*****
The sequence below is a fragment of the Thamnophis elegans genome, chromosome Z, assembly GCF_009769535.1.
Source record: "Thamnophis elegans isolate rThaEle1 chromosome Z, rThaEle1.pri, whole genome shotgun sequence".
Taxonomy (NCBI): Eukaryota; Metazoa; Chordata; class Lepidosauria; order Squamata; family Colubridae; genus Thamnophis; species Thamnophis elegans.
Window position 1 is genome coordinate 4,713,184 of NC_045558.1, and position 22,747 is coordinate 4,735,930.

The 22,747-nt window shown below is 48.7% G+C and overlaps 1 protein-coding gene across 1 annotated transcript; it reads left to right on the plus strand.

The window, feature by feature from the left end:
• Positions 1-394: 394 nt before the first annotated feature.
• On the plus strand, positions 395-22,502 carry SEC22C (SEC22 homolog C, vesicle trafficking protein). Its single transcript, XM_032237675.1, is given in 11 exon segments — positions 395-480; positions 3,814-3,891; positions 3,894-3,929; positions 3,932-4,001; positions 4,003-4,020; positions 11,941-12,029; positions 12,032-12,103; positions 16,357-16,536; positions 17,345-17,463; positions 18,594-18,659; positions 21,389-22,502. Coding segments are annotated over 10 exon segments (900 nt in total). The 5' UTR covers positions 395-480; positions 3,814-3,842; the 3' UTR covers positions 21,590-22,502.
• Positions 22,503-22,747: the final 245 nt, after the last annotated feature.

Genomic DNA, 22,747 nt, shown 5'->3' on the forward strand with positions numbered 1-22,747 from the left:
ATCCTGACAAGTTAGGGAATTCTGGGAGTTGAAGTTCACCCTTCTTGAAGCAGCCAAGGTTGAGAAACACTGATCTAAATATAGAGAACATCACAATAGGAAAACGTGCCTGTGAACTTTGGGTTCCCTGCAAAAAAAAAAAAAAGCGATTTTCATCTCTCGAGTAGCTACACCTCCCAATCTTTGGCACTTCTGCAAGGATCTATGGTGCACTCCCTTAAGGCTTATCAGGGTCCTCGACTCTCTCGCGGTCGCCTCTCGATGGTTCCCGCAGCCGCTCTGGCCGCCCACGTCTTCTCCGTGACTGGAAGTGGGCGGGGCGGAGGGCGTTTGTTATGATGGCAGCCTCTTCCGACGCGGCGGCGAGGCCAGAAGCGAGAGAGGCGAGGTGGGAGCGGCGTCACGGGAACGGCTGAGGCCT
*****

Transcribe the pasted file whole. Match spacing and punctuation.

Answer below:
The sequence below is a fragment of the Thamnophis elegans genome, chromosome Z, assembly GCF_009769535.1.
Source record: "Thamnophis elegans isolate rThaEle1 chromosome Z, rThaEle1.pri, whole genome shotgun sequence".
Taxonomy (NCBI): Eukaryota; Metazoa; Chordata; class Lepidosauria; order Squamata; family Colubridae; genus Thamnophis; species Thamnophis elegans.
Window position 1 is genome coordinate 4,713,184 of NC_045558.1, and position 22,747 is coordinate 4,735,930.

The 22,747-nt window shown below is 48.7% G+C and overlaps 1 protein-coding gene across 1 annotated transcript; it reads left to right on the plus strand.

The window, feature by feature from the left end:
• Positions 1-394: 394 nt before the first annotated feature.
• On the plus strand, positions 395-22,502 carry SEC22C (SEC22 homolog C, vesicle trafficking protein). Its single transcript, XM_032237675.1, is given in 11 exon segments — positions 395-480; positions 3,814-3,891; positions 3,894-3,929; positions 3,932-4,001; positions 4,003-4,020; positions 11,941-12,029; positions 12,032-12,103; positions 16,357-16,536; positions 17,345-17,463; positions 18,594-18,659; positions 21,389-22,502. Coding segments are annotated over 10 exon segments (900 nt in total). The 5' UTR covers positions 395-480; positions 3,814-3,842; the 3' UTR covers positions 21,590-22,502.
• Positions 22,503-22,747: the final 245 nt, after the last annotated feature.

Genomic DNA, 22,747 nt, shown 5'->3' on the forward strand with positions numbered 1-22,747 from the left:
ATCCTGACAAGTTAGGGAATTCTGGGAGTTGAAGTTCACCCTTCTTGAAGCAGCCAAGGTTGAGAAACACTGATCTAAATATAGAGAACATCACAATAGGAAAACGTGCCTGTGAACTTTGGGTTCCCTGCAAAAAAAAAAAAAAGCGATTTTCATCTCTCGAGTAGCTACACCTCCCAATCTTTGGCACTTCTGCAAGGATCTATGGTGCACTCCCTTAAGGCTTATCAGGGTCCTCGACTCTCTCGCGGTCGCCTCTCGATGGTTCCCGCAGCCGCTCTGGCCGCCCACGTCTTCTCCGTGACTGGAAGTGGGCGGGGCGGAGGGCGTTTGTTATGATGGCAGCCTCTTCCGACGCGGCGGCGAGGCCAGAAGCGAGAGAGGCGAGGTGGGAGCGGCGTCACGGGAACGGCTGAGGCCT